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Title: What drives young vietnamese to use mobile health innovations? Implications for health communication and behavioral interventions
Authors: Tran, B.X
Zhang, M.W.B 
Le, H.T
Nguyen, H.D
Nguyen, L.H
Nguyen, Q.L.T
Tran, T.D
Latkin, C.A
Ho, R.C.M 
Issue Date: 2018
Citation: Tran, B.X, Zhang, M.W.B, Le, H.T, Nguyen, H.D, Nguyen, L.H, Nguyen, Q.L.T, Tran, T.D, Latkin, C.A, Ho, R.C.M (2018). What drives young vietnamese to use mobile health innovations? Implications for health communication and behavioral interventions. JMIR mHealth and uHealth 6 (11) : e194. ScholarBank@NUS Repository.
Abstract: Background: Mobile phone use in Vietnam has become increasingly popular in recent years, with youth (people aged 15-24 years) being one of the groups with the heaviest use. Health-related apps on mobile phones (mobile health [mHealth] apps) appear to be a feasible approach for disease and health management, especially for self-management. However, there has been a scarcity of research on mobile phone usage for health care among youth and adolescents. Objective: This study aims to identify the patterns of usage of mobile phone apps and the preferences for functionalities of mobile phone-based health-related apps among Vietnamese youth. Methods: An online cross-sectional study was conducted in Vietnam in August to October 2015. Web-based respondent-driven sampling technique was adopted to recruit participants. The online questionnaire was developed and distributed using Google Forms. Chi square and Mann-Whitney tests were used to investigate the difference in attitude and preference for mobile phone apps between the two genders. Results: Among 356 youths (age from 15 to 25 years) sampled, low prevalence was found of using mHealth apps such as beauty counseling (6.5%, 23/356), nutrition counseling (7.9%, 28/356), disease prevention (9.8%, 35/356), and disease treatment (7.6%, 27/356). The majority of users found the app(s) they used to be useful (72.7%, 48/356) and reported satisfaction with these apps (61.9%, 39/356). No significant differences were found between the genders in their perception of the usefulness of apps and their satisfaction with mobile health apps. Most of the participants (68.2%, 238/356) preferred apps which are conceptualized and designed to run on a mobile phone compared to Web-based apps, and 50% (176/356) preferred visual materials. Approximately 53.9% (188/356) reported that it was integral for the mobile phone apps to have a sharing/social network functionality. Participants with a higher perceived stress score and EuroQol-5 Dimensions (EQ-5D) index were significantly less likely to use mHealth apps. Conclusions: This study found a low proportion using mHealth-related mobile phone apps, but a high level of receptiveness and satisfaction among Vietnamese youth. Acceptance level and preferences toward mHealth apps as well as specifically preferred functionalities discovered in this study are essential not only in conceptualizing and developing appropriate mobile phone interventions targeting youth and adolescents, but also in the application of technically advanced solutions in disease prevention and health management. © Bach Xuan Tran, Melvyn WB Zhang, Huong Thi Le, Hinh Duc Nguyen, Long Hoang Nguyen, Quyen Le Thi Nguyen, Tho Dinh Tran, Carl A Latkin, Roger CM Ho.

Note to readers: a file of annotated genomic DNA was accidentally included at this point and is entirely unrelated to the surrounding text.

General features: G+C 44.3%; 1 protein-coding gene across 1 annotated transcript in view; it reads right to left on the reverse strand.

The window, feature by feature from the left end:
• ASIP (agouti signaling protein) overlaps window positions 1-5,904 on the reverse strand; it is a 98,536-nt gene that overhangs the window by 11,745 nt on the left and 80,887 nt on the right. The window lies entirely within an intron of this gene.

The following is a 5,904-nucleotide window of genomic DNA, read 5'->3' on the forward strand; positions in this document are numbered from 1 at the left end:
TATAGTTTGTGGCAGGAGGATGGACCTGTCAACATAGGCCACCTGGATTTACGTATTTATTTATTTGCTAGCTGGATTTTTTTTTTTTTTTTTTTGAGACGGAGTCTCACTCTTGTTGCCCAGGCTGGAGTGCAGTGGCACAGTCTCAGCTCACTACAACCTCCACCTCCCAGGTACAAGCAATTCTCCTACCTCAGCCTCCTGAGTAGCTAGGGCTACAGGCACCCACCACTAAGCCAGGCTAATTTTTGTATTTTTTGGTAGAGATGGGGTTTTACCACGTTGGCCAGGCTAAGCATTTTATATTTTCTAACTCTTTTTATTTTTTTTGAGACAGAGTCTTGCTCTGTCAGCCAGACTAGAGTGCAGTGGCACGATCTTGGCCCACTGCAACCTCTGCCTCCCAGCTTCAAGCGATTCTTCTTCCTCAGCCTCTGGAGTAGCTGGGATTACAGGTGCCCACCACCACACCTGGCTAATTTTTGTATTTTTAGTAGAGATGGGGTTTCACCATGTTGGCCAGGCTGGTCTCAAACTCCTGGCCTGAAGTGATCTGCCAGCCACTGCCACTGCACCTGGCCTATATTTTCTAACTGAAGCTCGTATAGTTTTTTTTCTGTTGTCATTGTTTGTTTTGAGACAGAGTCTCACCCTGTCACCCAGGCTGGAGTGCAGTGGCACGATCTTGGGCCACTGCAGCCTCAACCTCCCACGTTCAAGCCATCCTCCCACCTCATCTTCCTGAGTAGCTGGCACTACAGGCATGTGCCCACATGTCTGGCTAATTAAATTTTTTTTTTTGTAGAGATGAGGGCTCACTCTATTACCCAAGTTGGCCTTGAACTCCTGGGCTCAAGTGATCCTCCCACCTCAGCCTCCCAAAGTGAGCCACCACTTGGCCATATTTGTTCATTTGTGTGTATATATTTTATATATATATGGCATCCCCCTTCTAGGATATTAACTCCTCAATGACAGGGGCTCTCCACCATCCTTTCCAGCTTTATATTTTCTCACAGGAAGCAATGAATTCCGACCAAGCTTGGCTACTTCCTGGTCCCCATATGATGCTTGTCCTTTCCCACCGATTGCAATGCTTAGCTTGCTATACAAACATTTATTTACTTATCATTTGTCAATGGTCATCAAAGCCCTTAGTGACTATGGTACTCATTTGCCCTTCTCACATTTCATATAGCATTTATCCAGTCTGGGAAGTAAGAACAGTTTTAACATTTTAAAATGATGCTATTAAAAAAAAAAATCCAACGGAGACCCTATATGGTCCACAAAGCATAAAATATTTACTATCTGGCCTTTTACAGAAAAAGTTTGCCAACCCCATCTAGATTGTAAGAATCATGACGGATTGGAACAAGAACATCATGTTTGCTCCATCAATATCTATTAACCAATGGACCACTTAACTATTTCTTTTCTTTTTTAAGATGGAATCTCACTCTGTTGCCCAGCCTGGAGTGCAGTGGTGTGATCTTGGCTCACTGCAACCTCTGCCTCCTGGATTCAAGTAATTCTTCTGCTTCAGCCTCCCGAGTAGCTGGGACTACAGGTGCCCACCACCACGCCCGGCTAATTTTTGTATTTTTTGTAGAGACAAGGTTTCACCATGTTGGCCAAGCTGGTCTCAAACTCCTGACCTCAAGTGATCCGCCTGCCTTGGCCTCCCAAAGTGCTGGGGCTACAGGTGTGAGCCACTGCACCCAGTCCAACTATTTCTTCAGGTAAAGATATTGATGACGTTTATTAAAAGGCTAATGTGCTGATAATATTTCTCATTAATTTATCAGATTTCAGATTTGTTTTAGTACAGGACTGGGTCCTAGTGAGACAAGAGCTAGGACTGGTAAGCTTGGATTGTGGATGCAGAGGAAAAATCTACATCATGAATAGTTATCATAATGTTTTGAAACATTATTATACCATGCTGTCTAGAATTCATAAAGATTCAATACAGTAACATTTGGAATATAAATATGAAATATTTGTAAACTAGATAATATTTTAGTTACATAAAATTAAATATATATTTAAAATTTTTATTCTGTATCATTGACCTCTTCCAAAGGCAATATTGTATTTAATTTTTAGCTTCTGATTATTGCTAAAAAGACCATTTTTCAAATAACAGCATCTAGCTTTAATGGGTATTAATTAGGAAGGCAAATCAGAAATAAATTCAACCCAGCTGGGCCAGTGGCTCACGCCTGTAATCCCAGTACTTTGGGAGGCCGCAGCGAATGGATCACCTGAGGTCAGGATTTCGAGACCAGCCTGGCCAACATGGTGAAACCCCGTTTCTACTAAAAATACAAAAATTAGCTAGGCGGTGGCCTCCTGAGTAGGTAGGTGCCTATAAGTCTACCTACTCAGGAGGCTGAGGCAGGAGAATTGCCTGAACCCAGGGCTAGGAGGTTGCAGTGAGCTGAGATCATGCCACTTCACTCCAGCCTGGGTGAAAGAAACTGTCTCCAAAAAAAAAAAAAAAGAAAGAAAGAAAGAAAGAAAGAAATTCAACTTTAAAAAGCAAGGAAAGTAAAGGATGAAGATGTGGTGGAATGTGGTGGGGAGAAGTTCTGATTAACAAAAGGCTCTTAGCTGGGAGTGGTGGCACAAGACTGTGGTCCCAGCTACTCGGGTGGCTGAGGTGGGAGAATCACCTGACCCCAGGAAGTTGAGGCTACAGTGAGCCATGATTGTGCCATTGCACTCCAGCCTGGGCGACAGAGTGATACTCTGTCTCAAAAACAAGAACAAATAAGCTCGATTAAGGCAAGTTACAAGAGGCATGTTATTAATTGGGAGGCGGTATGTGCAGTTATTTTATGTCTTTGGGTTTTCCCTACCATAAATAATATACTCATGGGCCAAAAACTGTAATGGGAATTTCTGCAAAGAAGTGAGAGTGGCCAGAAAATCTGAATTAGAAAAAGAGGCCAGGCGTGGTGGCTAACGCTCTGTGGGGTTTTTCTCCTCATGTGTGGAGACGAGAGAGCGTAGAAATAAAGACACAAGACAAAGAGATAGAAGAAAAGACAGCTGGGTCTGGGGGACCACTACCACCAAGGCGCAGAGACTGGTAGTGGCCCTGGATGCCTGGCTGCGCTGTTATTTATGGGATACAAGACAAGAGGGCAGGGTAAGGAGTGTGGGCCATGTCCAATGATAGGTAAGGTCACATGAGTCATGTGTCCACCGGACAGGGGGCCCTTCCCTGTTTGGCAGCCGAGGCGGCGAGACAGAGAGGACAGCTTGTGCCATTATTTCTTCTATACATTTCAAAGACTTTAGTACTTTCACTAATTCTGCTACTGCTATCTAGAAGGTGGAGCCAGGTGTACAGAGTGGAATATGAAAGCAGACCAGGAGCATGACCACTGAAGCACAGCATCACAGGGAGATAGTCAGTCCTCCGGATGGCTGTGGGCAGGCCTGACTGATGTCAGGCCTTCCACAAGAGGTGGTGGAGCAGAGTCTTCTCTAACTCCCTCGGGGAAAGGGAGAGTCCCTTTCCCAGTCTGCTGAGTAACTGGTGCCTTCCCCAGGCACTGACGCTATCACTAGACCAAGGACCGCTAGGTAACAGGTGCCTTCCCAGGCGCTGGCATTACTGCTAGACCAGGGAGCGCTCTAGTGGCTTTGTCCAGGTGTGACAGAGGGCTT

Source Title: JMIR mHealth and uHealth
ISSN: 2291-5222
DOI: 10.2196/mhealth.6490
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